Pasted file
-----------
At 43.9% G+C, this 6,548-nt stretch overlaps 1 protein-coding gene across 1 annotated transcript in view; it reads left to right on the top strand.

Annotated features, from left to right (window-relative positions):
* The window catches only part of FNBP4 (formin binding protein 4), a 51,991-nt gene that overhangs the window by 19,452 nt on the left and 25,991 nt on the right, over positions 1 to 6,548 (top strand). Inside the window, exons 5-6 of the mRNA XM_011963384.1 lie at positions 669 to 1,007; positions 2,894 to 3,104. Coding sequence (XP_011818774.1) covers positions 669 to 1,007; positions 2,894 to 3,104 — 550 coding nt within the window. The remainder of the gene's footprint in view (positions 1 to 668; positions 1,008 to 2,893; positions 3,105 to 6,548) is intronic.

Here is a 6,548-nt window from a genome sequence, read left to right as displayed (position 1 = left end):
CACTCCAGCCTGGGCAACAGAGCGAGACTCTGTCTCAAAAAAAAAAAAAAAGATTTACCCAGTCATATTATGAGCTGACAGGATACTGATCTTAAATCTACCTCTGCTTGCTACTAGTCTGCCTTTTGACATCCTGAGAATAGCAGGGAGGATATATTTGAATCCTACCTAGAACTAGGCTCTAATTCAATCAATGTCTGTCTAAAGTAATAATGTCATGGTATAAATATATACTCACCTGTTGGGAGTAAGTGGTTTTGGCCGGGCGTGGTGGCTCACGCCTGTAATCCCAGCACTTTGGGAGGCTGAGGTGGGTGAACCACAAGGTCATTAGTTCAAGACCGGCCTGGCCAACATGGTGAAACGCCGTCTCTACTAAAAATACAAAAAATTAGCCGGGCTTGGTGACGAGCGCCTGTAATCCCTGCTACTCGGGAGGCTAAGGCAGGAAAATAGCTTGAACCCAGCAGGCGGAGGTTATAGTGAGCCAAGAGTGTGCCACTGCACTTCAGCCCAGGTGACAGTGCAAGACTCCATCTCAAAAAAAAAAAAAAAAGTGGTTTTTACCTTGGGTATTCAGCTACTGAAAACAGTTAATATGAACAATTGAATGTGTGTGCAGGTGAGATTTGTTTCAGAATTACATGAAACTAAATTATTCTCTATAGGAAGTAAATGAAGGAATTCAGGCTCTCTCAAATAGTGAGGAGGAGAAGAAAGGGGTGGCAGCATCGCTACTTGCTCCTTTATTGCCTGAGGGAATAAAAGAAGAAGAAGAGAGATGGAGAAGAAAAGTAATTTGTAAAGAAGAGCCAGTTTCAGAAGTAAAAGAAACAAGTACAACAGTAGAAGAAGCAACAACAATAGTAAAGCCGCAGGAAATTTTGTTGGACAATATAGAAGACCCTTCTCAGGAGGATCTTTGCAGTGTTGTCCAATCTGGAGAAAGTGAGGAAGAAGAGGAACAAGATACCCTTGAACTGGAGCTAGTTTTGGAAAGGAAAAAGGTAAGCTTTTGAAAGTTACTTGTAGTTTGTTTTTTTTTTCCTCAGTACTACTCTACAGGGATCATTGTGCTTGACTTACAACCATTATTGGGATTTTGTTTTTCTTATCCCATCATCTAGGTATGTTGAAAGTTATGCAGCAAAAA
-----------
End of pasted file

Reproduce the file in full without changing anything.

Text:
At 43.9% G+C, this 6,548-nt stretch overlaps 1 protein-coding gene across 1 annotated transcript in view; it reads left to right on the top strand.

Annotated features, from left to right (window-relative positions):
* The window catches only part of FNBP4 (formin binding protein 4), a 51,991-nt gene that overhangs the window by 19,452 nt on the left and 25,991 nt on the right, over positions 1 to 6,548 (top strand). Inside the window, exons 5-6 of the mRNA XM_011963384.1 lie at positions 669 to 1,007; positions 2,894 to 3,104. Coding sequence (XP_011818774.1) covers positions 669 to 1,007; positions 2,894 to 3,104 — 550 coding nt within the window. The remainder of the gene's footprint in view (positions 1 to 668; positions 1,008 to 2,893; positions 3,105 to 6,548) is intronic.

Here is a 6,548-nt window from a genome sequence, read left to right as displayed (position 1 = left end):
CACTCCAGCCTGGGCAACAGAGCGAGACTCTGTCTCAAAAAAAAAAAAAAAGATTTACCCAGTCATATTATGAGCTGACAGGATACTGATCTTAAATCTACCTCTGCTTGCTACTAGTCTGCCTTTTGACATCCTGAGAATAGCAGGGAGGATATATTTGAATCCTACCTAGAACTAGGCTCTAATTCAATCAATGTCTGTCTAAAGTAATAATGTCATGGTATAAATATATACTCACCTGTTGGGAGTAAGTGGTTTTGGCCGGGCGTGGTGGCTCACGCCTGTAATCCCAGCACTTTGGGAGGCTGAGGTGGGTGAACCACAAGGTCATTAGTTCAAGACCGGCCTGGCCAACATGGTGAAACGCCGTCTCTACTAAAAATACAAAAAATTAGCCGGGCTTGGTGACGAGCGCCTGTAATCCCTGCTACTCGGGAGGCTAAGGCAGGAAAATAGCTTGAACCCAGCAGGCGGAGGTTATAGTGAGCCAAGAGTGTGCCACTGCACTTCAGCCCAGGTGACAGTGCAAGACTCCATCTCAAAAAAAAAAAAAAAAGTGGTTTTTACCTTGGGTATTCAGCTACTGAAAACAGTTAATATGAACAATTGAATGTGTGTGCAGGTGAGATTTGTTTCAGAATTACATGAAACTAAATTATTCTCTATAGGAAGTAAATGAAGGAATTCAGGCTCTCTCAAATAGTGAGGAGGAGAAGAAAGGGGTGGCAGCATCGCTACTTGCTCCTTTATTGCCTGAGGGAATAAAAGAAGAAGAAGAGAGATGGAGAAGAAAAGTAATTTGTAAAGAAGAGCCAGTTTCAGAAGTAAAAGAAACAAGTACAACAGTAGAAGAAGCAACAACAATAGTAAAGCCGCAGGAAATTTTGTTGGACAATATAGAAGACCCTTCTCAGGAGGATCTTTGCAGTGTTGTCCAATCTGGAGAAAGTGAGGAAGAAGAGGAACAAGATACCCTTGAACTGGAGCTAGTTTTGGAAAGGAAAAAGGTAAGCTTTTGAAAGTTACTTGTAGTTTGTTTTTTTTTTCCTCAGTACTACTCTACAGGGATCATTGTGCTTGACTTACAACCATTATTGGGATTTTGTTTTTCTTATCCCATCATCTAGGTATGTTGAAAGTTATGCAGCAAAAA